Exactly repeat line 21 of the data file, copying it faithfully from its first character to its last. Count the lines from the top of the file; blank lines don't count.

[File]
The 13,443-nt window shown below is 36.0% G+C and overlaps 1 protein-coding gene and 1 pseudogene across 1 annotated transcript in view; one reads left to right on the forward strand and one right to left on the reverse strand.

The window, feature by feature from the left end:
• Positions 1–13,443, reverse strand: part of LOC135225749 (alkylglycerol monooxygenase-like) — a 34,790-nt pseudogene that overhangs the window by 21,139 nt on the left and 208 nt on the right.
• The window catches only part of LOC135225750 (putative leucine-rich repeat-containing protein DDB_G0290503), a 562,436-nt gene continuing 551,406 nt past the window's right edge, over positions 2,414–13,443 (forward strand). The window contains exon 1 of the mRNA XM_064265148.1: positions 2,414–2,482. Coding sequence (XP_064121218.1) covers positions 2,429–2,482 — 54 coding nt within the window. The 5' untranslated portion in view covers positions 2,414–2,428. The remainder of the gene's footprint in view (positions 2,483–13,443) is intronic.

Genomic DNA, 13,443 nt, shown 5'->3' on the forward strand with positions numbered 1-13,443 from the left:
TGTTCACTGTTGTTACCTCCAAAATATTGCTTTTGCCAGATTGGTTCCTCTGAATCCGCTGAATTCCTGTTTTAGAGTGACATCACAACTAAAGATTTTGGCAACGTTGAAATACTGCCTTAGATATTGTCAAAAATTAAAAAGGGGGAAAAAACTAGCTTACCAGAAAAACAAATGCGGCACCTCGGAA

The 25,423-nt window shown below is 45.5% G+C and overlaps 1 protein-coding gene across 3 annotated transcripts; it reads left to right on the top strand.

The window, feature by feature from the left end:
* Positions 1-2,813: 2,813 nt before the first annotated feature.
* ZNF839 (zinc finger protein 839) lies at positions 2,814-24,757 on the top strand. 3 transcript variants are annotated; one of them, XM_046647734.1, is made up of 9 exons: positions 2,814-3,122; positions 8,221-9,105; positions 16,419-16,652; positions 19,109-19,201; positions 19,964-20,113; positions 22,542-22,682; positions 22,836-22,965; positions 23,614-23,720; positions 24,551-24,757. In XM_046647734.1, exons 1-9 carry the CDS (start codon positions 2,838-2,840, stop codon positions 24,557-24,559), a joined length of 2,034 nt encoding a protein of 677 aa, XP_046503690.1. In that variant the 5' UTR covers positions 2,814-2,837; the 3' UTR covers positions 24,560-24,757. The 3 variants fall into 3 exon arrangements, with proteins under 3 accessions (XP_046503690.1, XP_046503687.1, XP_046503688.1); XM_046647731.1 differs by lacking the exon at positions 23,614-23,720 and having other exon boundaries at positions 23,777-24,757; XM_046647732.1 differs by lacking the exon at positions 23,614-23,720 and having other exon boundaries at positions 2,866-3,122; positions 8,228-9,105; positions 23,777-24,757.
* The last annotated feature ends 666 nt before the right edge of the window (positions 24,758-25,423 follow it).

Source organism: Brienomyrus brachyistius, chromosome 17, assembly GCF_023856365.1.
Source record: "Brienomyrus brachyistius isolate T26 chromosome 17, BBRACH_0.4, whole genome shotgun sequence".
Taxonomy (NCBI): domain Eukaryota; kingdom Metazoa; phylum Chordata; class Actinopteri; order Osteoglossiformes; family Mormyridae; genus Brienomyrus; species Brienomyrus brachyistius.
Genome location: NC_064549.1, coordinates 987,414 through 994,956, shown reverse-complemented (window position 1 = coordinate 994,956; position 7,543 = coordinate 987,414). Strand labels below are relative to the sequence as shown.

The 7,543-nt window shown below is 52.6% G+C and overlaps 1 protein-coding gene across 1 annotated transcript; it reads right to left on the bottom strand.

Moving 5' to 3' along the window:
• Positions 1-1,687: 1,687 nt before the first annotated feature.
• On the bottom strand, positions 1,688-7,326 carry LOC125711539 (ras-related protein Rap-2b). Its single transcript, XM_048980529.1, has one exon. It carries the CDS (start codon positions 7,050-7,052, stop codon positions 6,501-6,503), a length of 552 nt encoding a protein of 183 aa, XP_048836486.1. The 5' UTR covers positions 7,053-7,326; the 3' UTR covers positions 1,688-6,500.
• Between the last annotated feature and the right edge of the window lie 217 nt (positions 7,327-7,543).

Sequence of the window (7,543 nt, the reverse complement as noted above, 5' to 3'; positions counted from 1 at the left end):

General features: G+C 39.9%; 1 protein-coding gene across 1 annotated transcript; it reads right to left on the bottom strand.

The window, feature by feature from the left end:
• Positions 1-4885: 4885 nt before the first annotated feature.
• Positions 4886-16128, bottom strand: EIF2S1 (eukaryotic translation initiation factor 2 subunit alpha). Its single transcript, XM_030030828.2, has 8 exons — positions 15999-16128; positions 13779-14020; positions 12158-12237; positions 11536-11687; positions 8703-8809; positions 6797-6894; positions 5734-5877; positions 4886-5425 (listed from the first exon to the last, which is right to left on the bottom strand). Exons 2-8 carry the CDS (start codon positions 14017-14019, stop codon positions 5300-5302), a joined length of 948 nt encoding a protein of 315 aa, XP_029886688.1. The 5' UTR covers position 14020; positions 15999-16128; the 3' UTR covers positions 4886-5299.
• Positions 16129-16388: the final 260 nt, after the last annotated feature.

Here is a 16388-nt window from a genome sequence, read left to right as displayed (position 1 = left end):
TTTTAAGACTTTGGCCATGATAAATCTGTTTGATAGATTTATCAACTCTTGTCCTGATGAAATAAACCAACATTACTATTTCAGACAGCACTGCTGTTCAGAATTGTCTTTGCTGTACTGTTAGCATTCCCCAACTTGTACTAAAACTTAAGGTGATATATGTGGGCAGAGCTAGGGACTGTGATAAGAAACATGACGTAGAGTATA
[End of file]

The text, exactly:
Sequence of the window (7,543 nt, the reverse complement as noted above, 5' to 3'; positions counted from 1 at the left end):